Tracking users is one of the key pieces of Snap and Facebook's ad targeting-method. This can include a level of tracking that happens outside of the app itself. So, losing out on this by giving their users the opportunity to opt out of the tracking system would be a big blow to their profits.
While this update has yet to release, as it's planned for spring of this year, it's already causing a significant stir in the social media industry, with Mark Zuckerberg himself coming out and voicing his displeasure.
What are the New Apple Privacy Rules?
Apple's new privacy rules, part of the incoming iOS 14 update, allow users to opt of our being tracked by certain apps. Previous to this update, apps were free to track anyone who had them installed on their phone. This allowed these apps to engage in targeted marketing, wherein the app could suggest a product or service nearby and attempt to persuade the customer.
However, with tracking turned off, these apps will have to resort to more vague, broader marketing in the hopes that their users will still be tempted.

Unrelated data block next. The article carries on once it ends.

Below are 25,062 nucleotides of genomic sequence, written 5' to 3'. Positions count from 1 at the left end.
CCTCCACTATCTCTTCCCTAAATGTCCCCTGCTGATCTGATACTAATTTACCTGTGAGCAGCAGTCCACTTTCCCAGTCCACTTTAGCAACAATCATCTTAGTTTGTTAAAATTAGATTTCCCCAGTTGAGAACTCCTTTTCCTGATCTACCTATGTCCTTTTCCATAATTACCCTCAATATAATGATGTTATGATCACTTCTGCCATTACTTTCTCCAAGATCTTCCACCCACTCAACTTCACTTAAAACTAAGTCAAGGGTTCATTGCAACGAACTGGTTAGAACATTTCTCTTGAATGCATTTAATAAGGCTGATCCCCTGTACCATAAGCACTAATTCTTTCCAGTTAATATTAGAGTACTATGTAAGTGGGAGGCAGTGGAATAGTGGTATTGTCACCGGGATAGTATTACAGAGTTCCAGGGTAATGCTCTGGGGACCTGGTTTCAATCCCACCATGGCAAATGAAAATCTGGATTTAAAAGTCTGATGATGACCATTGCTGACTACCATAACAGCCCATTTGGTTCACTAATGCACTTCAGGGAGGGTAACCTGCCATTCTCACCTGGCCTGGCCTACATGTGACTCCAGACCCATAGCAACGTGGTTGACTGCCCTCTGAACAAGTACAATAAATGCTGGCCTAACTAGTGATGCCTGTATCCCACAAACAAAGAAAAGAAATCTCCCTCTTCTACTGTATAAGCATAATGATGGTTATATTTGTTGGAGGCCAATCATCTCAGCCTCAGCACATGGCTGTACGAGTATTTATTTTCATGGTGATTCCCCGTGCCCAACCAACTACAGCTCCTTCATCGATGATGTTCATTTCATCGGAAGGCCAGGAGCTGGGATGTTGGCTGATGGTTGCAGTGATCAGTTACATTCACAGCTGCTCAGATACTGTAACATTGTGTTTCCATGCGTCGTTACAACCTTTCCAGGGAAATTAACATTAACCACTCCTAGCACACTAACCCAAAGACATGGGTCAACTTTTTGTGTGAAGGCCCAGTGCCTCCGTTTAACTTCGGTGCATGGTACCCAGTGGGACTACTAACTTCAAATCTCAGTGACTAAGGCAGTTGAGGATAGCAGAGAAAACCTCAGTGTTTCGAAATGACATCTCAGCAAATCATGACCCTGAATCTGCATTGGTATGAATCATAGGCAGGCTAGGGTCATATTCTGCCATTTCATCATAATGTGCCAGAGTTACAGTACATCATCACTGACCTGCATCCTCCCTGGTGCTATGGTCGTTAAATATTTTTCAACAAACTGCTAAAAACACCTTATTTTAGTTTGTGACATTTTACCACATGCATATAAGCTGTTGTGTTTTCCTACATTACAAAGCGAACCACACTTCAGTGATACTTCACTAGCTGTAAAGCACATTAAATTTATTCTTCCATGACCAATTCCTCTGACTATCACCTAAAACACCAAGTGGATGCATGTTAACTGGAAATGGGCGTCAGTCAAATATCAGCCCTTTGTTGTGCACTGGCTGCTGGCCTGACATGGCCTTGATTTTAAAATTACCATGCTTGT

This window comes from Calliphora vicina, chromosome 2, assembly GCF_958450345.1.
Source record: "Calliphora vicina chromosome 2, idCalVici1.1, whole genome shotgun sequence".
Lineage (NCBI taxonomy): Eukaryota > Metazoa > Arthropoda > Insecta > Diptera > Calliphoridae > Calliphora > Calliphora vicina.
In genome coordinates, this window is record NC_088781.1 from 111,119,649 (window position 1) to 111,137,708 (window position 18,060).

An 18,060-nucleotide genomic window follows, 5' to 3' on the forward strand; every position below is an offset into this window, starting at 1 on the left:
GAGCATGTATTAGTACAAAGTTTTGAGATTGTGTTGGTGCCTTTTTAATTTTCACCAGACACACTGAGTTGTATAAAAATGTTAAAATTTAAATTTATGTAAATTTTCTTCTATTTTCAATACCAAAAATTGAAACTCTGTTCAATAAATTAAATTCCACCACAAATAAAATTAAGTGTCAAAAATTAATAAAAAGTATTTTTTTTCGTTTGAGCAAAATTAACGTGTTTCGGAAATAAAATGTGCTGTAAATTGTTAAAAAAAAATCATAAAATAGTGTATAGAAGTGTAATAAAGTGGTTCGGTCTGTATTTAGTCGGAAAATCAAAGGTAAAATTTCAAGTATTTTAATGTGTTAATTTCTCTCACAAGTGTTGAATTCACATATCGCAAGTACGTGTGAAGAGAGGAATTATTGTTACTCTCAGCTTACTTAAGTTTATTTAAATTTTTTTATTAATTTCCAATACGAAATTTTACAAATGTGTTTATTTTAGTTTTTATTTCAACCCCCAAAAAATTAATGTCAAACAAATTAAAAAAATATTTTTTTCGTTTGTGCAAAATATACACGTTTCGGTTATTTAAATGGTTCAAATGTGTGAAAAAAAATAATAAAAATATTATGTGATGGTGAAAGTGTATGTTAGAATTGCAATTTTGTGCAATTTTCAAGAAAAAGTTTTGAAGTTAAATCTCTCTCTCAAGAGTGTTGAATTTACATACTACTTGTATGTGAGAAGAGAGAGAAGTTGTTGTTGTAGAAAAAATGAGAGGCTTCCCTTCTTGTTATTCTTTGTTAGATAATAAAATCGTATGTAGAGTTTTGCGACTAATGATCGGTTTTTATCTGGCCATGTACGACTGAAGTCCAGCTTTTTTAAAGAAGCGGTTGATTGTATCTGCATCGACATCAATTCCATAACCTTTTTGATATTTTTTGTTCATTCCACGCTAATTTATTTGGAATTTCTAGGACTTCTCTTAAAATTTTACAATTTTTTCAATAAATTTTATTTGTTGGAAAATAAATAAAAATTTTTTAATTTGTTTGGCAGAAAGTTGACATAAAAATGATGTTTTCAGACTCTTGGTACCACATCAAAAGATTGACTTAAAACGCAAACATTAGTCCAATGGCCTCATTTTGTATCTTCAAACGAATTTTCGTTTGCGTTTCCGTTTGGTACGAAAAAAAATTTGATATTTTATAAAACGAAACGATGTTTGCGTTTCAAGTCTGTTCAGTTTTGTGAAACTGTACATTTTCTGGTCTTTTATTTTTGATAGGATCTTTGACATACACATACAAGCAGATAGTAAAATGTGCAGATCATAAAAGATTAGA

This approach will almost definitely lead to less ad revenue, which has outraged Facebook. Mark Zuckerberg has accused Apple of “anticompetitive behavior,” saying that this consumer-centric benevolence is merely surface level, and that Apple is only doing this to serve its own interests.
Snap's Chief Business Officer Jeremi Gorman took a far less aggressive stance, saying that his business admired Apple for doing right by their customers, but couldn't ignore the fact that this would certainly be a blow to Snap's business.
The Future of Apple Privacy Rules
While higher-ups in social media companies can complain and fret about the new privacy rules, there's no doubt that this development is putting power and control back into the hands of Apple's users.
Perhaps Zuckerberg is onto something with his complaints, but it's hard to view this as anything but a positive for the consumer. Apple is leaning hard into “privacy by design”, and while other companies offer free services (with your data being the true cost), Apple charges its customers a premium, but protects their privacy in exchange.
If you're worried about tracking or data, you may want to consider browsing while logged out from all social media platforms – for example, using Google Chrome's incognito mode – or even using a VPN to mask your IP address. This won't stop Facebook tracking you if you're logged into your Facebook account, but a VPN is an increasingly tempting tool in our privacy-minded age. Check out our favourite VPNs here.